“I maintain the documents that help people maintain the accelerator,” says Nunez. “In my position I get to interact with various individuals at the ALS, and everyone has a specialized understanding of the accelerator based on their knowledge and work they do. I get the benefit of learning a bit about these different perspectives while recording the necessary information for everyone else.” She feels that documentation is the best means for retaining and sharing the knowledge that is needed.
The procedures at ALS include everything from how users safely enter and operate the hutches at the beamlines and how operators start up and shut down the accelerator, to how the electrical maintenance techs test each beamline radiation safety system. The documents she’s charged with fulfill safety, compliance, and basic ALS operational needs, plus a good many others that serve to remind staff of what is needed for jobs that are rarely done, such as removing and installing an insertion device. In her position, document control, technical writing, and project management all come into play.
Nunez regularly coordinates reviews and updates dozens of procedures each year, and there are always additional projects that arise as upgrades occur and safety requirements change. A recent example is the new lock-out-tag-out (LOTO) procedure that’s being implemented Lab-wide; Nunez will have to revise and implement new documentation to go along with it. She stays on top of everything with her favorite software, Smartsheet, which she says is “like Excel-plus.”
When asked about one thing she enjoys about her job, she says: “For everyone who works on procedures, it is like another task on top of their main responsibilities; however, I really appreciate that when it comes time to do so, everyone is ready to lend their support and help out when needed.”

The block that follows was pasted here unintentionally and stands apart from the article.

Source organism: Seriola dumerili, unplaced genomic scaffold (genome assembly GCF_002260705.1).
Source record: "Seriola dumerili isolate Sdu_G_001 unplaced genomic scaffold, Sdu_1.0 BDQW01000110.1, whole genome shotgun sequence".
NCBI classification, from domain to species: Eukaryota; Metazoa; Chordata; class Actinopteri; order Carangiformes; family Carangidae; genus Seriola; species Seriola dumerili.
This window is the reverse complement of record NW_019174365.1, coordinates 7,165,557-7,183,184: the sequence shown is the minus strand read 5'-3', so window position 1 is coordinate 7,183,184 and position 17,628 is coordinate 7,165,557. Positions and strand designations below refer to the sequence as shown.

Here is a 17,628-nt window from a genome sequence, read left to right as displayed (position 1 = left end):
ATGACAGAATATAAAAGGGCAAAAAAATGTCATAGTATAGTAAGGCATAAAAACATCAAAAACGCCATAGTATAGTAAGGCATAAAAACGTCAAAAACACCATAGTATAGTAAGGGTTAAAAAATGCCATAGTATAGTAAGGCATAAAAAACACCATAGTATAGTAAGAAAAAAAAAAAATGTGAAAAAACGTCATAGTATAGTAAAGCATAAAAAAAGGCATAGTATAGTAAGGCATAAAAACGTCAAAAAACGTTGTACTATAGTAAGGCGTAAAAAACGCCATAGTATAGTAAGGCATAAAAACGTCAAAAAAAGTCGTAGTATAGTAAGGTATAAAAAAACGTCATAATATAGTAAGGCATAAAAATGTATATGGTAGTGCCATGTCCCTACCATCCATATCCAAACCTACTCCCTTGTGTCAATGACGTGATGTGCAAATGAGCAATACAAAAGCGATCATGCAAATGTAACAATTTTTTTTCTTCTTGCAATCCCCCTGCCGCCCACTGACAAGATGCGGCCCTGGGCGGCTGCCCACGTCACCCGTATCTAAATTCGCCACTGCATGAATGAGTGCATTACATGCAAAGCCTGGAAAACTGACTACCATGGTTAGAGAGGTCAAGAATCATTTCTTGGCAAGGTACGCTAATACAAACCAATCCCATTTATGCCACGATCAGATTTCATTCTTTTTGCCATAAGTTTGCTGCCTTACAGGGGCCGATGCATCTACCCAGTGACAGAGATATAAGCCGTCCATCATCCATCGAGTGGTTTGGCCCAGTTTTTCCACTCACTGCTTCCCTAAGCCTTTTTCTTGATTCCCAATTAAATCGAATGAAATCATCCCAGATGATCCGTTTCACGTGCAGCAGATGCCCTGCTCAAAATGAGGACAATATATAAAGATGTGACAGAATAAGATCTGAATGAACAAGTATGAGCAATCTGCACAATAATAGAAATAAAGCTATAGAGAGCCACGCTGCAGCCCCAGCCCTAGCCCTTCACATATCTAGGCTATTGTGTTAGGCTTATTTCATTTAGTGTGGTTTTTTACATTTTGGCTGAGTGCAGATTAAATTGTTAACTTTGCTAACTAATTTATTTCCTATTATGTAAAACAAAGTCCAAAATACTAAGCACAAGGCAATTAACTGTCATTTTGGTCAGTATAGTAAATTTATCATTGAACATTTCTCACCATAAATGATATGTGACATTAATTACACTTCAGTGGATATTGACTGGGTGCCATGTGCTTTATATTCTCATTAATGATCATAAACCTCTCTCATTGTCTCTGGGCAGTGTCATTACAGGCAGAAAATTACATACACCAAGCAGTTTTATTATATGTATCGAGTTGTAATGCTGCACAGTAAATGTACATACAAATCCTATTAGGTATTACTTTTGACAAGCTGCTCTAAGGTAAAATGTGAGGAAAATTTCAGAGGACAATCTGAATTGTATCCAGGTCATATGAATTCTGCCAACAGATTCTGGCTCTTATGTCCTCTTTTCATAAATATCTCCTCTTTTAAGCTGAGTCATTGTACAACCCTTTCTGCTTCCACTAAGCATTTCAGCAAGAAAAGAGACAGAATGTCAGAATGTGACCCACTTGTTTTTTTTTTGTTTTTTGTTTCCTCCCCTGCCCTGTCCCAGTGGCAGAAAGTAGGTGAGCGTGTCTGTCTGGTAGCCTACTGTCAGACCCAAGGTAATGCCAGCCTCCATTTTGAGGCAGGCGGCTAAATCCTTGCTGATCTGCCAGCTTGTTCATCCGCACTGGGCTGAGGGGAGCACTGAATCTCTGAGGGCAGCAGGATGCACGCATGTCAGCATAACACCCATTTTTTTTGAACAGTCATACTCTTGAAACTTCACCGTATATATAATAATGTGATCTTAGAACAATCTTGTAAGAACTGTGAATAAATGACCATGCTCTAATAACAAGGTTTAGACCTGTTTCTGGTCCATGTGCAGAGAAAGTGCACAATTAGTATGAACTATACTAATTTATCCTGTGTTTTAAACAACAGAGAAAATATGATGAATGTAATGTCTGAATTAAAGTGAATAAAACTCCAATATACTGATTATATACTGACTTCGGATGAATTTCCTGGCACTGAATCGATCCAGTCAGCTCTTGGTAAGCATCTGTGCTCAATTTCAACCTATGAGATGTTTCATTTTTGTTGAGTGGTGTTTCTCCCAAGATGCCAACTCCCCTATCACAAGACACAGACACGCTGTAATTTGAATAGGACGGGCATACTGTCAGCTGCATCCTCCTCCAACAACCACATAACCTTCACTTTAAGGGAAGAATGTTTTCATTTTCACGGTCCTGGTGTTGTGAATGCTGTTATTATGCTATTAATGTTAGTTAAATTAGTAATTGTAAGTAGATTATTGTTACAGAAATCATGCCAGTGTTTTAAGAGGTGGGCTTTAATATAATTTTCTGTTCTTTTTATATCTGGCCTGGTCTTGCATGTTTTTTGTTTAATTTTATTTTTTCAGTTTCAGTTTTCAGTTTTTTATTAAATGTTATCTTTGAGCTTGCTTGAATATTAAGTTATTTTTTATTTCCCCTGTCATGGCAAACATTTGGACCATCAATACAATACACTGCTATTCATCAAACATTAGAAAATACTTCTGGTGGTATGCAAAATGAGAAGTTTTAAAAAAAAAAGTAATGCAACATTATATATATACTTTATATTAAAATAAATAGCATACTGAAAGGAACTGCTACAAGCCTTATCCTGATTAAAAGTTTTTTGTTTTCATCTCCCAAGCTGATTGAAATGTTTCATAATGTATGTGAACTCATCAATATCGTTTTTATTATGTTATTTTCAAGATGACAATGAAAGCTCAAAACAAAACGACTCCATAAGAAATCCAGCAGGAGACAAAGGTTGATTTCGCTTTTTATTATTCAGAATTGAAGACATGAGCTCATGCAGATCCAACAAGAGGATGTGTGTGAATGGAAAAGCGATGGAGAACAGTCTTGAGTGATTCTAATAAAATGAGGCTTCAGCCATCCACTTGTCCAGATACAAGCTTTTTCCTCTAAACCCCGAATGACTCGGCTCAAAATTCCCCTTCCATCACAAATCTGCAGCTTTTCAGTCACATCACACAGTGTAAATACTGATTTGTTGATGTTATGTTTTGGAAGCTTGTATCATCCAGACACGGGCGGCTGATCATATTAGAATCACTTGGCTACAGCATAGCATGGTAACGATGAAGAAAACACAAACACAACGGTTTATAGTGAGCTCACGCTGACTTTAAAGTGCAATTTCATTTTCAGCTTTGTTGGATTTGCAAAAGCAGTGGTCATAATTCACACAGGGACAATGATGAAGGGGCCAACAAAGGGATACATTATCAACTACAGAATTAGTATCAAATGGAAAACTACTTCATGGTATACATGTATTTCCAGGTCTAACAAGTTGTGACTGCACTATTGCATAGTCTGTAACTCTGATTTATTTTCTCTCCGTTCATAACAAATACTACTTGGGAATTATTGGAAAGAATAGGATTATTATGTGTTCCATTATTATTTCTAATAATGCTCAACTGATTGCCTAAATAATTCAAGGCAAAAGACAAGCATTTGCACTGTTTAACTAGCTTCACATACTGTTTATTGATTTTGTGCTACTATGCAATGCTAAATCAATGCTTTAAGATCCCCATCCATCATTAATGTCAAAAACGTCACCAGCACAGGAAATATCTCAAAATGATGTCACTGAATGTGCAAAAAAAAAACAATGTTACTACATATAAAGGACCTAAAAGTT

Procedural documentation is necessary for ALS functionality, and although much of it is invisible to users, it is obviously something that contributes greatly towards allowing work to run more smoothly at the ALS.
The recent ALS power supply failure was one of the most challenging projects that Electronics Engineer Technical Superintendent Tim Kuneli has worked on in his 12 years at the ALS. And judging by how quickly ALS engineering and accelerator physics staff resolved the issue and the ingenuity involved in the fix, it may also be one of the most successful projects he's been involved in.
“There were easily 15-20 people involved and we had to really look at what we needed and then configure, test, and reconfigure to make it work,” says Kuneli. “We were up and running again in less than a week.”
Kuneli came to Berkeley Lab as an electronic maintenance tech 15 years ago, after serving 11 years active duty in the Navy and eight years for General Electric, where he worked as an electronics calibration technician. In 2003, Kuneli retired from the Navy Reserves after achieving the rank of Senior Chief Petty Office. After working for the Lab’s central shop and for the Spallation Neutron Source Project (SNS), he was then assigned as the lead in the electronics maintenance shop at the ALS in 2002. In 2003 he became the electronics maintenance supervisor for the ALS. He’s also a member of the Lab’s electrical safety review committee and supervises all the techs on the hill.